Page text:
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2.37 When interpreting the words in a claim, one should initially assume that the words take the meanings they would ordinarily have been given by the person skilled in the art at the time of the invention. If a term is given a special meaning by the author, this needs to be taken into account (Kirin-Amgen Inc. v Roche Diagnostics GmbH  RPC 1). A general approach would be to consider:
(1) Does a term in a claim have a plain meaning to the person skilled in the art?
(2) Does the context in which the term is used in the specification change the meaning of the term?
(3) Does the specification impose a special meaning on the term?
2.38 For example, if the claim defines “a crane hook comprising features X, Y and Z”, the plain meaning would impart a particular shape in the form of a hook and certain limitations on the size of the hook. If the specification provided a special meaning “as used herein the term crane hook is taken to mean a sling hook” then the claim would be interpreted as being a sling hook and not, for example, a ramshorn hook (a double hook used in cranes for lifting heavy loads). If this special meaning was not given, then the term would most likely be read as including any type of crane hook, unless, for example, the person skilled in the art would read the invention as only being a particular type of crane hook because of the features defined or the context.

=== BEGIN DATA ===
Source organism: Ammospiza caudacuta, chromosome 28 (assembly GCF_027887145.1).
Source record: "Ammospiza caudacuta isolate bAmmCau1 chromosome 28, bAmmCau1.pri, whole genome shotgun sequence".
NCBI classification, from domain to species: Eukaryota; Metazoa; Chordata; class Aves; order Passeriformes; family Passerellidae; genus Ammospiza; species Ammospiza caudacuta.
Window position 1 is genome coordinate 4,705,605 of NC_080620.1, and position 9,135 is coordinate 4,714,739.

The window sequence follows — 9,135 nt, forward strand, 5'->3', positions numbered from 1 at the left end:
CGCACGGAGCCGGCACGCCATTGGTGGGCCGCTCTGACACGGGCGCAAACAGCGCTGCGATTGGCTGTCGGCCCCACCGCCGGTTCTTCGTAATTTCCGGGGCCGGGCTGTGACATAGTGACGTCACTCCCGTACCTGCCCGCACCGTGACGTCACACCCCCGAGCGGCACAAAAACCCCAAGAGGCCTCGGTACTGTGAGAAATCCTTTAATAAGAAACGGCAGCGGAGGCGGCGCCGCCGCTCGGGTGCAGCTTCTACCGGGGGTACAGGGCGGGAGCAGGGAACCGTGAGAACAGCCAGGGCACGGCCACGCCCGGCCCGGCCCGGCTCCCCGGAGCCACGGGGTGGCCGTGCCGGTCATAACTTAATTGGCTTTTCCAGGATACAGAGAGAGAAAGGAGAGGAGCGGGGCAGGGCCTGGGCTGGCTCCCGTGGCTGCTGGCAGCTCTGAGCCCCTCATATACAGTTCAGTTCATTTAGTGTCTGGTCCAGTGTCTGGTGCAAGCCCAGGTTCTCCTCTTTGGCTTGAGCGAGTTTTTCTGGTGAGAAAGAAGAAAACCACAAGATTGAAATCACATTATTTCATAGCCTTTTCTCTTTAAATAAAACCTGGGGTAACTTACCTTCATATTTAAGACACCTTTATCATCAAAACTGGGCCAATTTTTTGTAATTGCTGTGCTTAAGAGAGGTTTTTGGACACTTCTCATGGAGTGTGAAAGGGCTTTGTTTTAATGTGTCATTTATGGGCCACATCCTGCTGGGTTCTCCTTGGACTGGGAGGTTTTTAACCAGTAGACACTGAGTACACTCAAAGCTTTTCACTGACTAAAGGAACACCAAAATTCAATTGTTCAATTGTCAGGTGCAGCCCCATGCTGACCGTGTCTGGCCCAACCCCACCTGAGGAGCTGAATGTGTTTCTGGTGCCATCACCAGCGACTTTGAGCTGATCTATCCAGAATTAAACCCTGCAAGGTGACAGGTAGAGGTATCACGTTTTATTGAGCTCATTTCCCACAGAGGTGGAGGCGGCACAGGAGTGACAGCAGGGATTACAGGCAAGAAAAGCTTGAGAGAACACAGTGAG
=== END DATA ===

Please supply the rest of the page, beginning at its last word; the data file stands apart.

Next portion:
2.39 Generally, if the specification provides a special meaning for a particular term, it should, as far as possible, be clear from the wording of the claim alone that the term is defined in such a manner (T 1568/06 Methods for improving damaged retinal cell function/Optobionics Corporation). This applies for example when a claim contains terms where the special meaning given to the terms deviates from what the skilled person would understand the terms to mean. If it is unclear what meaning a particular term in a claim is supposed to take on, then a clarity objection may be raised.
2.40 A reference in the claim such as the phrase “as hereinbefore defined” can indicate that the term is limited to a special meaning previously defined in the description or in an earlier claim. This should not be confused with the use of similar phrases in omnibus claims (see Section E in Chapter 5), which would not be allowable under Rule 19(9)
2.41 Moreover it should be clear from the specification that the special meaning given to the term is the only intended meaning. This will be obvious from phrases such as:
“as used herein, the term alkyl means C1 to C5 straight or branched chain alkyl …”.
If the term is defined in a less definite manner then it should not be considered a special meaning. Some of these non-limiting phrases are:
“suitable elastomers include …”
“the elastomers may be …”
“The term elastomeric includes but is not limited to …”
2.42 If a special meaning is indicated in one part of the description but there is departure from that meaning in another part, then the special meaning should not be given when interpreting the claims.